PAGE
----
The reason, of course, is that David has always been singing the blues, this music has always been the touchstone that has influenced every vocal he's ever poured into a microphone, from the days of club gigs on Toronto's tough Yonge Street strip to international smash hits like "Spinning Wheel."
     You have to go back to his early teens--Toronto, mid 50's--to understand this continuing, ongoing story.  Boy, was this guy ever a rough diamond in his early days--a street kid, a brawler, and, eventually, a boy in a reformator with every chance that he'd "graduate" to a full-time life on the wrong side of the law.  By the time he was 21, though, he'd figured out that playing the guitar and singing in a band offered a far more promising path.
     By 1967, he had cetainly figured out how the blues needed to be sung, he learned sitting knee-to-knee with Sonny Terry & Brownie McGhee, Lightnin' Hopkins, Muddy Waters, Will DIxon, and John Lee Hooker.  And it was JOhn lee who asked David to come to New York; when he arrived, he had a single afternoon to rehearse a band to cover a one-night club gig in Greenwich Village.  Thus began an international career that continues to this day.
     The story of Blood, Sweat, and Tears' success is still the stuff of music business legend.  Introduced to bandleader Bobby Colomby by folk singer Judy COllins, David joined what was, in fact, a rapidly disintergrating situation.  The first BS&T album had been released, most of the players weren't talking to each other, and several members--including singer Al Kooper--had quit.  With the new singer on board, the band's second album sold 10 million copies, had three stone smash singles ("You've Made Me So Very Happy," "And When I Die," and "Spinning Wheel.") and won an unprecedented five Grammy awards.  The Clayton-Thomas version of Billie Holiday's "God Bless The Child" became a classic, five more succesive gold albums hit the charts, hit followed hit, ("Lucretia MacEvil, "Hi De HO," and "Go Down Gamblin'"), and the band juggled a fierce perfomance schedule, playing the Metropolitan Opera, the FIllmores, Carnegie Hall, the Newport Jazz Festival, The Hollywood Bowl, Woodstock... David was fronting the band that was, without question, the hottest ticket in AMerica.  If there was any band that played "American Music," it was BS&T, armed with the strains of the blues, the instrumental wizardry of jazz, and the sheer power of rocka nd roll.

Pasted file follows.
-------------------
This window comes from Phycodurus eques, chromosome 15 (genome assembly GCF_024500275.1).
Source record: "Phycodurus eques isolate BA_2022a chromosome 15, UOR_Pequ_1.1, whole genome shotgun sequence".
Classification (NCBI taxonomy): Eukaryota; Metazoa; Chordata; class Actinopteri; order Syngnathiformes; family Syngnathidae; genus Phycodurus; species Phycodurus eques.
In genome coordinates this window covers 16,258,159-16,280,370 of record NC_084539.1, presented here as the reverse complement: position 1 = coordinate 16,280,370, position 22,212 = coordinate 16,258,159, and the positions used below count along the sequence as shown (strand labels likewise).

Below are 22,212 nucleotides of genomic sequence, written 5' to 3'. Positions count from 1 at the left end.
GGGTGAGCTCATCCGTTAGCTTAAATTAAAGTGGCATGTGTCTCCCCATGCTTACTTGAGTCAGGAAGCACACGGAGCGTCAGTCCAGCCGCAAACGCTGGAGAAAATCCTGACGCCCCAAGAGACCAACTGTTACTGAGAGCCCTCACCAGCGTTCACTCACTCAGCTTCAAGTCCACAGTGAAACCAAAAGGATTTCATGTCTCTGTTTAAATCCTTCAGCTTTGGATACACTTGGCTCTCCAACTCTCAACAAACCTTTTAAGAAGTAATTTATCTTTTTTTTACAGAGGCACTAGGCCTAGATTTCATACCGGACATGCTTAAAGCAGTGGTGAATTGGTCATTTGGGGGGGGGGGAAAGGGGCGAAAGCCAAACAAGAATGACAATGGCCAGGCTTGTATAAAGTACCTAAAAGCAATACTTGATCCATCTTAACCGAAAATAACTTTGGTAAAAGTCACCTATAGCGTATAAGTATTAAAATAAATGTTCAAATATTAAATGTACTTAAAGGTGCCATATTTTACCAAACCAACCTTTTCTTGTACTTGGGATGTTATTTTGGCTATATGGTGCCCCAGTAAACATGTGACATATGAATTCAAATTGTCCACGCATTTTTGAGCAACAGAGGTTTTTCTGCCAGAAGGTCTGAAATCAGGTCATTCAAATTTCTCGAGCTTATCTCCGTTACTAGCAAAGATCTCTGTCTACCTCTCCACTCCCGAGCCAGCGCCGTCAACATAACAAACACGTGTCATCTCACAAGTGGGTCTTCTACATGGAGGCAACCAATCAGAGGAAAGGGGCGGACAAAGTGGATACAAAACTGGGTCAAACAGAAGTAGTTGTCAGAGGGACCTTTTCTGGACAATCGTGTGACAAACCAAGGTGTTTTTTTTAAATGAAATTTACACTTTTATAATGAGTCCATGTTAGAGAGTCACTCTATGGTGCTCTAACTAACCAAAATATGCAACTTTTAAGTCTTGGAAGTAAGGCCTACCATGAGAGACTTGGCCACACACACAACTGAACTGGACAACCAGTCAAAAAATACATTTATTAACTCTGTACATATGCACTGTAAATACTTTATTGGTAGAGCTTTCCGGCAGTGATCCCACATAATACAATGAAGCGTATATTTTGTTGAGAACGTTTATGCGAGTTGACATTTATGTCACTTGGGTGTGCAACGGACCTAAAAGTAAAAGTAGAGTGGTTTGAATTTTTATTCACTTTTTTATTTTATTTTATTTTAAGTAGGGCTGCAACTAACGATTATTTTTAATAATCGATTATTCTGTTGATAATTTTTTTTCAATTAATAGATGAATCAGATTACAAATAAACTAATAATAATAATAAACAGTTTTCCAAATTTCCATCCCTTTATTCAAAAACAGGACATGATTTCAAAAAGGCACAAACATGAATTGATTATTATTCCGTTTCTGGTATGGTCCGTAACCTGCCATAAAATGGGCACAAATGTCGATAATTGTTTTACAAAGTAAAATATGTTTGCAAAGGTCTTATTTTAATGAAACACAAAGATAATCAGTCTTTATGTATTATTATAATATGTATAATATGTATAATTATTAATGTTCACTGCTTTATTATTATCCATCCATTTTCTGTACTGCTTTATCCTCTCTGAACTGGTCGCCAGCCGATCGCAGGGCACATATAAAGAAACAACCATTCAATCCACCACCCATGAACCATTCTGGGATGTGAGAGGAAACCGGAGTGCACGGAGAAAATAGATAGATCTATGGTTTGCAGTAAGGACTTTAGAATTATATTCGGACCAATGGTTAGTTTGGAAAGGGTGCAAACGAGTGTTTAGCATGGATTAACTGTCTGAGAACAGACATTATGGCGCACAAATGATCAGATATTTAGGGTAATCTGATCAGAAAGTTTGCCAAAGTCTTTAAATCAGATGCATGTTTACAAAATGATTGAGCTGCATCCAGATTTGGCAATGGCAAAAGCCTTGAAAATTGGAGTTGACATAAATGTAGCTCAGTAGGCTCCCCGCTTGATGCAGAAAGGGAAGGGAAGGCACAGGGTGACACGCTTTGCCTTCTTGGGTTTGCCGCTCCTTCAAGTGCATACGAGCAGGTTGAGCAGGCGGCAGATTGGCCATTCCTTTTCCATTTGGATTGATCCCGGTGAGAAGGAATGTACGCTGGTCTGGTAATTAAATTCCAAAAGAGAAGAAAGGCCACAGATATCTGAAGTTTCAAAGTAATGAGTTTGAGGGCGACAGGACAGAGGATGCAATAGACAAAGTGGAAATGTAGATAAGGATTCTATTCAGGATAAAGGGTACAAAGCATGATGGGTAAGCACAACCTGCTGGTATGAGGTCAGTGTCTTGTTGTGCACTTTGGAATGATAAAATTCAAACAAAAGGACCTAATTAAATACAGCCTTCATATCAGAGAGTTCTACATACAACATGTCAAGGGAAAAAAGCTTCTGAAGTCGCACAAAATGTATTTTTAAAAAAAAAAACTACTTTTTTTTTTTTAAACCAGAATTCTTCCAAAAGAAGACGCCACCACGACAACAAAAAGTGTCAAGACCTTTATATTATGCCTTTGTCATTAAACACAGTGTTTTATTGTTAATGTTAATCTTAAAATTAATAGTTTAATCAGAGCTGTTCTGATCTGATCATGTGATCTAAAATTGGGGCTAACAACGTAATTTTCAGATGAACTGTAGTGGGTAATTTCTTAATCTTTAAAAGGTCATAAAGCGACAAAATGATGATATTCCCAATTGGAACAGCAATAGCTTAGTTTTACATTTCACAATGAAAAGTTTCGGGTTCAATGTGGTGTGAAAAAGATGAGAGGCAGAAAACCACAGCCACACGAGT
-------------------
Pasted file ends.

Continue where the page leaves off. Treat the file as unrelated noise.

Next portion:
Blood, Sweat, and Tears is very much a going concern.  The band performs with North America's most prestigous symphony orchestras, headlines major jazz festivals around the world, and sold-out audiences pack the group's concerts.  BS&T still takes American music--which inevitably includes the blues--everywhere it goes.
     Which brings us to Blue Plate Special--a whole album of blues-drenched material.  It was somethign David always wanted to do, and the songs he chose will resonate with a new generation of blues fans as well as the people who remember the BS&T hit years.
     This album actually began as a late-night jam session at Ornette Coleman's studio in Harlem and the first runthoughs sounded so good that david called up an old friend and collaborator from Toronto, Doug Riley, who is probably one of the best Hammond B2 players on the planet.
     The repertoire came from David's own musical heroes--men like Albert Collins, Ray Charles, Willie Dixon, and Freddie King provided downhome blues; Henry Glover and Percy Mayfield (two of the best songwriters in the history of Black American music) are also represented here.  And david himself provided four of his own tunes, including a revised version of "Lucretia MacEvil," and a new song, "Wish the World Would Come To Memphis," that deserves to become a classic.
     The Clayton-Thomas voice is as rich and powerful as it ever was; the musicians (many from the current edition of BS&T) are as tough and direct and on the case as are the songs themselves.  This is no period piece, no exercise in nostalgia.  This is one tasy exploration of the blue colors of American music palette.
     And it would be hard to imagine any other pop music singer in the last 40 years who could deliver these songs with the authority, passion and power that David Clayton-Thomas brings to a very special blues session.
--Richard Flohil